Till late 19th century; the historiography of Christianity in India had been written by most of the western writers from their perspectives. Moreover, the India herself played virtually no role in these 19 century histories.
The Indian historians were written for the westerners; who controlled and supported Protestant missions in India. So, that they might appreciate present work and current issues by viewing them in historical perspective. This has been found and opined by many Indian historians to be unsatisfactory.
Therefore, this Blog’s post attempts to highlight some Important Historiographical Issues.
There are certain historiographical issues that can have great significance in the future. The issues will not be discussed in detail; but in a nut shell.
Paradigm Shift (Historiography)
If this combined word Paradigm Shift is written in a simpler way in English. It can be written as Change in Pattern. This has come one of the most interesting and important issues in modern historiography of Christianity in India. Before the dawn of the 20th century; the history of Christianity in India was mostly written from the western perspectives.
The western missionaries were the actors and the writers of the histories of Christianity in India. They wrote about their successes and failures; about their annexation of their regime, and about their future plans. The history of Christianity in India was; in short, the history of the western people. Therefore, what is very much needed now is the change in pattern, the Paradigm shift.
The Indian Christian historians have to write the history of Christianity in India from Indian perspectives; dealing with the poor, the villagers, the outcastes, the middle class, the tribal, the dalits, etc; in addition to the bishops, missionaries, the Brahmans, and the clergymen. If and only when the history of Christianity in India is written in this way; there will be the real historiography of Christianity in India.
Range of Historical Studies
Another important historiographical issue that that has been emerged in this essay is the range of historical studies. Today, the Indian historians have broadened the range of historical studies from the political; military and administrative to the social, economic; and cultural in order to gain a deeper understanding of the history of the Indian people rather than just of their rulers.
With this has come a corresponding broadening of the range sources which historians have used. In no other area have more significant advances been made than in this one.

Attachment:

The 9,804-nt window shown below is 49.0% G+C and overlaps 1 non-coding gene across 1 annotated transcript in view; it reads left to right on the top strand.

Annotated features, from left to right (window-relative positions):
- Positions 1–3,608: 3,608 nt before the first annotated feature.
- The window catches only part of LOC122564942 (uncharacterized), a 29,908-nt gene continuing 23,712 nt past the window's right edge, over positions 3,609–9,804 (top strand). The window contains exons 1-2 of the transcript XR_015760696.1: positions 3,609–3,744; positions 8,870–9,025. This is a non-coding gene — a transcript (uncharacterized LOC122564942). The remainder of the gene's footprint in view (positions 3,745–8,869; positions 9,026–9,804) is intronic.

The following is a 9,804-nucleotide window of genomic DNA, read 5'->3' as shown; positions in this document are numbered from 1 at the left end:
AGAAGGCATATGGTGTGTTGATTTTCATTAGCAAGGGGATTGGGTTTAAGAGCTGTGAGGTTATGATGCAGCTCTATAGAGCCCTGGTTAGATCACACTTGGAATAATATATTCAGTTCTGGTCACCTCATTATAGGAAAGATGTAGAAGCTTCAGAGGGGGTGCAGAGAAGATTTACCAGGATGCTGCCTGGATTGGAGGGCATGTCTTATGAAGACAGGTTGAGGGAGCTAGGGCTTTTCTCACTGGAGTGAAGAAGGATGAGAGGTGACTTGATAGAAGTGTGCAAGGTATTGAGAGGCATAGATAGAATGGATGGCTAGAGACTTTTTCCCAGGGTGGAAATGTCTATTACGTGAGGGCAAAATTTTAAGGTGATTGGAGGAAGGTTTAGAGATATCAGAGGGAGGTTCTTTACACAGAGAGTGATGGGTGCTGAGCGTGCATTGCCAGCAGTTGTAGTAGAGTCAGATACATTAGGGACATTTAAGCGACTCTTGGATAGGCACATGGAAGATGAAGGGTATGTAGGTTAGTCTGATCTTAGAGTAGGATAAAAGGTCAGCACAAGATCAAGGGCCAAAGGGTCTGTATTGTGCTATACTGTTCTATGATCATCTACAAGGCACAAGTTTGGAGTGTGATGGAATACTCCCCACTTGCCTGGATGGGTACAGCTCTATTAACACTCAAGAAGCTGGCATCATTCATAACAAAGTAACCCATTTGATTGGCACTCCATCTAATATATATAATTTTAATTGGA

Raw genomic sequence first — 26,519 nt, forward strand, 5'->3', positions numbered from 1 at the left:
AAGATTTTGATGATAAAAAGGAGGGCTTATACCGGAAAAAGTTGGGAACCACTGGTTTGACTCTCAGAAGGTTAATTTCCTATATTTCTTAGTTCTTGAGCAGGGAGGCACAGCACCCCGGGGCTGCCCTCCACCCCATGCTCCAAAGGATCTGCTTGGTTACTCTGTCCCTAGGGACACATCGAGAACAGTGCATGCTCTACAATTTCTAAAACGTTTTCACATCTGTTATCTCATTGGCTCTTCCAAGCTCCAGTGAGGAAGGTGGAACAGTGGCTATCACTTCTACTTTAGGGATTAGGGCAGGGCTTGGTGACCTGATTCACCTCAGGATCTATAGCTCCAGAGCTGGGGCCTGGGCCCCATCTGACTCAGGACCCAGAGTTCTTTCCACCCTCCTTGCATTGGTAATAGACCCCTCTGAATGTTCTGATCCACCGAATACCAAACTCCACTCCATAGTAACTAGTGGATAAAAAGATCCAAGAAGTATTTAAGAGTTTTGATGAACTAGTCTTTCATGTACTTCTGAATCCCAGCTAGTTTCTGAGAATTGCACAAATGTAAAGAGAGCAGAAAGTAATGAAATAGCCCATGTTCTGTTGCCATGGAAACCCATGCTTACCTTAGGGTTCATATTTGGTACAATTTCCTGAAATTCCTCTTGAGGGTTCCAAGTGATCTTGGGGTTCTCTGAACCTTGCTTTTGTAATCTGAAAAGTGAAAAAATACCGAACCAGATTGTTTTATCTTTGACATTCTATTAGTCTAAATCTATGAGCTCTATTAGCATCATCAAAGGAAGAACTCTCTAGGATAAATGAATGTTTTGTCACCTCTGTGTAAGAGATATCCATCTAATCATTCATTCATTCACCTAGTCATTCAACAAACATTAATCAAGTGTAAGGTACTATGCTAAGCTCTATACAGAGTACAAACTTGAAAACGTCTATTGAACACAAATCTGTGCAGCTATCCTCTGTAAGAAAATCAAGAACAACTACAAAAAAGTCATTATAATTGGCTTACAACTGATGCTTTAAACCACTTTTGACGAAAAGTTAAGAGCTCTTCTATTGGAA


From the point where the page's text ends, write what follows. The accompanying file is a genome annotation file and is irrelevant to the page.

Change among the People
There have been several important changes in the historiography of Christianity in India during the past 150 years. Of them, the most probable important one is the marked change; in the kinds of people involved in this endeavor.
During the 19 century the historians; publishers and intended readers were all western and. So far as the general histories were concerned, Protestant. During the course of the century Indians – and Roman Catholics and non-Catholic Syrians — joined the ranks of historians, publishers, and intended readers.
Of even greater significance; by the 1960s both the historians and their readers were no longer exclusively Christians; but also included Hindus and Muslims; who started writing their doctoral dissertations on various aspects of the history of Christianity in India for an academic; and largely non-Christian readership.
The increased diversities of historians and readers has meant that a much wider range of aims and perspectives; and even biases, are being brought to bear on the subject; now than was the case seventy-five or even twenty-five years ago; so that the churchly preoccupations of the 19 century (Protestant versus Roman Catholic, Church and State, missionary methods; Padroado versus Propaganda) as well as 21 century (the indigenization, unity and mission of the Indian Church); are not the sole concerns of historians and their readers which they once were.
Diversity of Source Materials
The other historiographical issue; that is to posed emphatically; is the availability of the diversity of source materials; in writing the historiography of the Christianity in India. Historians of Christianity in India are now using a far greater diversity of source materials than they were previously. The number of specialized secondary works in the form of books and articles has increased enormously since Hough’s day; as have efforts to gather and make available primary sources.
Academic historians are no longer relying exclusively upon Christian sources; but are using such non-Church sources as press reports; government documents, regional language literature; and Hindu or Muslim religious publications in order to understand those aspects of the history of Christianity which interest them.
The issue of historiography poses a variety of challenges for today’s historians; at the same time, it provides the same many historiographical issues that need to be considered.